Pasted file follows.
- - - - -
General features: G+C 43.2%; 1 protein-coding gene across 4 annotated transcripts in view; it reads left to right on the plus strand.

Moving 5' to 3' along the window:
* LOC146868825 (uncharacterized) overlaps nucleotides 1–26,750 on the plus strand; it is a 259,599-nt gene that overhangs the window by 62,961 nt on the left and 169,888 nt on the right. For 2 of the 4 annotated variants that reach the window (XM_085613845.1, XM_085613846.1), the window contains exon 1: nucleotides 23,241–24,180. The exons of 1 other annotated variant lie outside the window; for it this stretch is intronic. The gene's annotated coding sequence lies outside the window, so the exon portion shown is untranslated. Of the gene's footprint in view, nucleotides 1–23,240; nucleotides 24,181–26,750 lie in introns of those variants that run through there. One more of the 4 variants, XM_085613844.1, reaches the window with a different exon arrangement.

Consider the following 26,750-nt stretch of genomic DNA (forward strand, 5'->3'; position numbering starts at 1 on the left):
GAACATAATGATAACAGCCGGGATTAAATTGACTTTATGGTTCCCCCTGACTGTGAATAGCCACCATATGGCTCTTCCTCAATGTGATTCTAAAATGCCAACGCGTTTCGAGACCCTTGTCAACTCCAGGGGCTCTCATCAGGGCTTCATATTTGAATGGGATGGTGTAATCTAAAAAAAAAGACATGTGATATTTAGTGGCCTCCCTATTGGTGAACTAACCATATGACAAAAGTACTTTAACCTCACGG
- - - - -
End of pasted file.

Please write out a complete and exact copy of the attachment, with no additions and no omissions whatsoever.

General features: G+C 43.2%; 1 protein-coding gene across 4 annotated transcripts in view; it reads left to right on the plus strand.

Moving 5' to 3' along the window:
* LOC146868825 (uncharacterized) overlaps nucleotides 1–26,750 on the plus strand; it is a 259,599-nt gene that overhangs the window by 62,961 nt on the left and 169,888 nt on the right. For 2 of the 4 annotated variants that reach the window (XM_085613845.1, XM_085613846.1), the window contains exon 1: nucleotides 23,241–24,180. The exons of 1 other annotated variant lie outside the window; for it this stretch is intronic. The gene's annotated coding sequence lies outside the window, so the exon portion shown is untranslated. Of the gene's footprint in view, nucleotides 1–23,240; nucleotides 24,181–26,750 lie in introns of those variants that run through there. One more of the 4 variants, XM_085613844.1, reaches the window with a different exon arrangement.

Consider the following 26,750-nt stretch of genomic DNA (forward strand, 5'->3'; position numbering starts at 1 on the left):
GAACATAATGATAACAGCCGGGATTAAATTGACTTTATGGTTCCCCCTGACTGTGAATAGCCACCATATGGCTCTTCCTCAATGTGATTCTAAAATGCCAACGCGTTTCGAGACCCTTGTCAACTCCAGGGGCTCTCATCAGGGCTTCATATTTGAATGGGATGGTGTAATCTAAAAAAAAAGACATGTGATATTTAGTGGCCTCCCTATTGGTGAACTAACCATATGACAAAAGTACTTTAACCTCACGG